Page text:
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Hispanic factory worker dies of burns after improperly testing a 480-volt electrical bus bar.

New Jersey Department of Health
Morgantown, WV: U.S. Department of Health and Human Services, Public Health Service, Centers for Disease Control and Prevention, National Institute for Occupational Safety and Health, FACE 04NJ059, 2005 Oct; :1-6
On May 19, 2004, a 19-year-old Hispanic factory worker was fatally burned and his co-worker injured when an electrical test meter exploded as the victim was trying to test a 480-volt overhead electrical bus bar. The two workers were employed at a plant that used thermoforming machines to make plastic inserts for cosmetic packaging. These machines created a great deal of residual heat, so management ordered the installation of fans to exhaust the heat from the room. The two employees were working from a scissor lift to do the "non-live" installation of the wiring for the fans, which would later be inspected, connected, and energized by a licensed electrician. As the workers ran conduit along the ceiling of the room, they approached a partially-exposed, 480-volt, three-phase electrical bus bar that supplied power to the thermoforming machines. The victim reportedly used a voltmeter in the scissor lift to test the exposed electrical conductors at the uncovered end of the bus bar. He apparently connected the voltmeter across two of the phases, which overloaded the meter and caused it to explode. The explosion ignited the victim's clothing and caused an electrical breaker to trip, plunging the area into darkness. The victim's co-worker managed to lower the lift, but his own clothing ignited while trying to extinguish the victim's burning clothing. Another employee put out the fires with a fire extinguisher. The victim was taken to the area burn unit with burns over 35% of his body, where he died of complications 14 days later. NJ FACE investigators recommend following these guidelines to prevent similar incidents: 1. Employers should permit only properly trained and qualified persons to carry out electrical work. 2. The company should develop, implement, and enforce an electrical safety program. 3. A qualified person should inspect work areas prior to permitting employees to work near electrical or other hazardous equipment. 4. Employers should ensure that all personnel lifts are properly maintained and inspected.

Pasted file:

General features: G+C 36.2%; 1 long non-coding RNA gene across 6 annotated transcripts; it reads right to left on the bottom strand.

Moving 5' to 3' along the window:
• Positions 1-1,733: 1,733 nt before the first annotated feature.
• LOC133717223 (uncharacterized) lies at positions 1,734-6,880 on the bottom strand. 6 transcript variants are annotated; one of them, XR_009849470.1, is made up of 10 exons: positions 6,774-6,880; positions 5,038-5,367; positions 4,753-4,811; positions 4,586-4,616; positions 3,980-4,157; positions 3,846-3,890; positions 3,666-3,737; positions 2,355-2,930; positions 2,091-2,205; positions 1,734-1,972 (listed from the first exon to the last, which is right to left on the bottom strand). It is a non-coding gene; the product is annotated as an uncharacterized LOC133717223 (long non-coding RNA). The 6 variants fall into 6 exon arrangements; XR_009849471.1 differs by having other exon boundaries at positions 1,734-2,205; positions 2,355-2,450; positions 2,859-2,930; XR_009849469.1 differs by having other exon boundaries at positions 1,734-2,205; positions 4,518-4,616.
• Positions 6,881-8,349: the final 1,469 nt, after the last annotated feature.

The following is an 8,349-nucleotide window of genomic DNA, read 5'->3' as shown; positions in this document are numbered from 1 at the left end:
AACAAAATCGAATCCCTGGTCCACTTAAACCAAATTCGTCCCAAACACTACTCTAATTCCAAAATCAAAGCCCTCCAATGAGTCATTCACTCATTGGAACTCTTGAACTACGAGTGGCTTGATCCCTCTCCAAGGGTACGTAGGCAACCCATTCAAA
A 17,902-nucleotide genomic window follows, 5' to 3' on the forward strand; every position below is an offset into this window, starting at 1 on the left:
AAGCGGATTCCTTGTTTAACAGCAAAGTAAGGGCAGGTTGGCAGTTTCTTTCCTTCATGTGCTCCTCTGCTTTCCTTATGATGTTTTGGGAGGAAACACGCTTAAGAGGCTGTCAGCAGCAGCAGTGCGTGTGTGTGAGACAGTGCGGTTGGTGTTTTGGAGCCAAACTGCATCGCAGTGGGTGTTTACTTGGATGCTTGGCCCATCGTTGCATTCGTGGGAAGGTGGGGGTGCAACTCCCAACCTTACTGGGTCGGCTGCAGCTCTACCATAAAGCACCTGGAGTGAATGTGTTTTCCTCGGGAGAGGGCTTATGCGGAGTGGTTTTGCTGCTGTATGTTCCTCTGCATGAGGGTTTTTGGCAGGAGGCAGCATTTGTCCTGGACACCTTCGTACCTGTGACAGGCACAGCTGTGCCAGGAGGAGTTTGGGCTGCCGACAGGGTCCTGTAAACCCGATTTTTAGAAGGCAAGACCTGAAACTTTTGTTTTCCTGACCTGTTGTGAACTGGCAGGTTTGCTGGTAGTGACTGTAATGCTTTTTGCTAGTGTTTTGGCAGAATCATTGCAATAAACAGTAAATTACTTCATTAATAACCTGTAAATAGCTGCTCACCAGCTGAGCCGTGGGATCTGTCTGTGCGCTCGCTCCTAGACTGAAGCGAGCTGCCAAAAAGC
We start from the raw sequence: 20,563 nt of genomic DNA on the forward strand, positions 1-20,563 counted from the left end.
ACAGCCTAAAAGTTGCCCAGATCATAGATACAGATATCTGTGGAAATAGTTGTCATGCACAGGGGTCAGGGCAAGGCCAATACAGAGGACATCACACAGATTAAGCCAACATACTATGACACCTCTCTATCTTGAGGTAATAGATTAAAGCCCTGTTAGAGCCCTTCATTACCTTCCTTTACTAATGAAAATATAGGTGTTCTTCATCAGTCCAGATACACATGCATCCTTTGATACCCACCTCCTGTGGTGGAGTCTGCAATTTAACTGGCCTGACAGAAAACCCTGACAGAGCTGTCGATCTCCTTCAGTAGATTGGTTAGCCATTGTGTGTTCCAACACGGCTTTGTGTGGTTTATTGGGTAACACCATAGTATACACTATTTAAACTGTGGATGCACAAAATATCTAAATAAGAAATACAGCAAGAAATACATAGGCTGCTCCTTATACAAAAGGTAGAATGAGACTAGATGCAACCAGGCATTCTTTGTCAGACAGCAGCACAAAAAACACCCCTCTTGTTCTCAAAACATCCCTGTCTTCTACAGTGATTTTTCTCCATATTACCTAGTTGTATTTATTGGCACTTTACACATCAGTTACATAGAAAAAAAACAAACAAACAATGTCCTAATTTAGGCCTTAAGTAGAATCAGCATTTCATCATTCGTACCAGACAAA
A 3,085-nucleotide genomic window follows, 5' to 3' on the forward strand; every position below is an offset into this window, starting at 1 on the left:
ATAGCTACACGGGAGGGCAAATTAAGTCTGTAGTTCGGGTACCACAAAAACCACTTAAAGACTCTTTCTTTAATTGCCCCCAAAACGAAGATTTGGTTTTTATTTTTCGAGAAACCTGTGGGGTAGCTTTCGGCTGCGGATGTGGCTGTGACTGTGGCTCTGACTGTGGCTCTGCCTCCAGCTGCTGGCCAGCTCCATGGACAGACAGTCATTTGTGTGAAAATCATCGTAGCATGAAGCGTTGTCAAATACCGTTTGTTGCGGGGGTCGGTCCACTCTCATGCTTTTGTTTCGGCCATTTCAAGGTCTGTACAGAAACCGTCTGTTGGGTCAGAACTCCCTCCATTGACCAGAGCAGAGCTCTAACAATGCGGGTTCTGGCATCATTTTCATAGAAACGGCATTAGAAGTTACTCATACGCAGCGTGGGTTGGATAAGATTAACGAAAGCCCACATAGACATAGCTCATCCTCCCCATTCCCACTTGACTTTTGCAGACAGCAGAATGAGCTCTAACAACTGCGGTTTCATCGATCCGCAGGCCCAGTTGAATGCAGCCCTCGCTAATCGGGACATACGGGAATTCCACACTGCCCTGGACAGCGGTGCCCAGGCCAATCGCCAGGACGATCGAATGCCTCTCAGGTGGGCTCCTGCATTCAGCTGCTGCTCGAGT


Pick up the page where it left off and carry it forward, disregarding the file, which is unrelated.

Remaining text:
Region-2; Accident-analysis; Accident-potential; Accident-prevention; Accidents; Injuries; Injury-prevention; Safety-education; Safety-equipment; Safety-practices; Traumatic-injuries; Safety-measures; Safety-programs; Work-areas; Work-environment; Work-practices; Training; Safety-personnel; Electric-properties; Electrical-burns; Electrical-equipment; Electrical-explosions; Electrical-hazards; Electrical-industry; Electrical-insulation; Electrical-properties; Electrical-safety; Electrical-systems; Electrical-workers; Electricity
Publication Date
Document Type
Field Studies; Fatality Assessment and Control Evaluation
Funding Type
Cooperative Agreement
Fiscal Year
NTIS Accession No.
Identifying No.
FACE-04NJ059; Cooperative-Agreement-Number-U60-OH-008345; Cooperative-Agreement-Number-U60-CCU-207088
SIC Code
Source Name
National Institute for Occupational Safety and Health
Performing Organization
New Jersey Department of Health
Page last reviewed: September 2, 2020
Content source: National Institute for Occupational Safety and Health Education and Information Division